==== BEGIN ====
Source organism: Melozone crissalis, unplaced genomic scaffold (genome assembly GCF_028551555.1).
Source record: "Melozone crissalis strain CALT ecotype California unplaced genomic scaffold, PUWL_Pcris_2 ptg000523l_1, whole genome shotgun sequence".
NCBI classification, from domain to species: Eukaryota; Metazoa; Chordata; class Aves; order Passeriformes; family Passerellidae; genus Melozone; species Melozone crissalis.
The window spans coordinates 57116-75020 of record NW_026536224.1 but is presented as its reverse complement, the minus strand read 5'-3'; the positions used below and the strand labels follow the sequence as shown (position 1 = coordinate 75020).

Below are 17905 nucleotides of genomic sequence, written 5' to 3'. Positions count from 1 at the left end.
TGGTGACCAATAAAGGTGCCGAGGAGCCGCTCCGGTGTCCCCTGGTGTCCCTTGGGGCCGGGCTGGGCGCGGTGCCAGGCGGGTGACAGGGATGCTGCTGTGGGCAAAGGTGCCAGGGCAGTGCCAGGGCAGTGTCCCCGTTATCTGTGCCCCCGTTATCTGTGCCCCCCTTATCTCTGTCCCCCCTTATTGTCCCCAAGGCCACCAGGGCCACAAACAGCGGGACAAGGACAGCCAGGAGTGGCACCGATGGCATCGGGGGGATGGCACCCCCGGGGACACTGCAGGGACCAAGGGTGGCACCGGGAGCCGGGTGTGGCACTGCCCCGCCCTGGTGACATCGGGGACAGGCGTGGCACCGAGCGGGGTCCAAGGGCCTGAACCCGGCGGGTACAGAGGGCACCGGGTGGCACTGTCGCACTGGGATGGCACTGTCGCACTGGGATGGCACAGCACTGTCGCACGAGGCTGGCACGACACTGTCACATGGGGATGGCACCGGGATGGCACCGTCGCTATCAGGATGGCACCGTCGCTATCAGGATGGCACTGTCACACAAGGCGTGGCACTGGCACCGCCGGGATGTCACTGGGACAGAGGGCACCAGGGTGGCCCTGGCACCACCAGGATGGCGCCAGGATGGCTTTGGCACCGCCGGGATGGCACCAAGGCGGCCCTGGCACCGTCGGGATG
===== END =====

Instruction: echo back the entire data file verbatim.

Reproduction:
Source organism: Melozone crissalis, unplaced genomic scaffold (genome assembly GCF_028551555.1).
Source record: "Melozone crissalis strain CALT ecotype California unplaced genomic scaffold, PUWL_Pcris_2 ptg000523l_1, whole genome shotgun sequence".
NCBI classification, from domain to species: Eukaryota; Metazoa; Chordata; class Aves; order Passeriformes; family Passerellidae; genus Melozone; species Melozone crissalis.
The window spans coordinates 57116-75020 of record NW_026536224.1 but is presented as its reverse complement, the minus strand read 5'-3'; the positions used below and the strand labels follow the sequence as shown (position 1 = coordinate 75020).

Below are 17905 nucleotides of genomic sequence, written 5' to 3'. Positions count from 1 at the left end.
TGGTGACCAATAAAGGTGCCGAGGAGCCGCTCCGGTGTCCCCTGGTGTCCCTTGGGGCCGGGCTGGGCGCGGTGCCAGGCGGGTGACAGGGATGCTGCTGTGGGCAAAGGTGCCAGGGCAGTGCCAGGGCAGTGTCCCCGTTATCTGTGCCCCCGTTATCTGTGCCCCCCTTATCTCTGTCCCCCCTTATTGTCCCCAAGGCCACCAGGGCCACAAACAGCGGGACAAGGACAGCCAGGAGTGGCACCGATGGCATCGGGGGGATGGCACCCCCGGGGACACTGCAGGGACCAAGGGTGGCACCGGGAGCCGGGTGTGGCACTGCCCCGCCCTGGTGACATCGGGGACAGGCGTGGCACCGAGCGGGGTCCAAGGGCCTGAACCCGGCGGGTACAGAGGGCACCGGGTGGCACTGTCGCACTGGGATGGCACTGTCGCACTGGGATGGCACAGCACTGTCGCACGAGGCTGGCACGACACTGTCACATGGGGATGGCACCGGGATGGCACCGTCGCTATCAGGATGGCACCGTCGCTATCAGGATGGCACTGTCACACAAGGCGTGGCACTGGCACCGCCGGGATGTCACTGGGACAGAGGGCACCAGGGTGGCCCTGGCACCACCAGGATGGCGCCAGGATGGCTTTGGCACCGCCGGGATGGCACCAAGGCGGCCCTGGCACCGTCGGGATG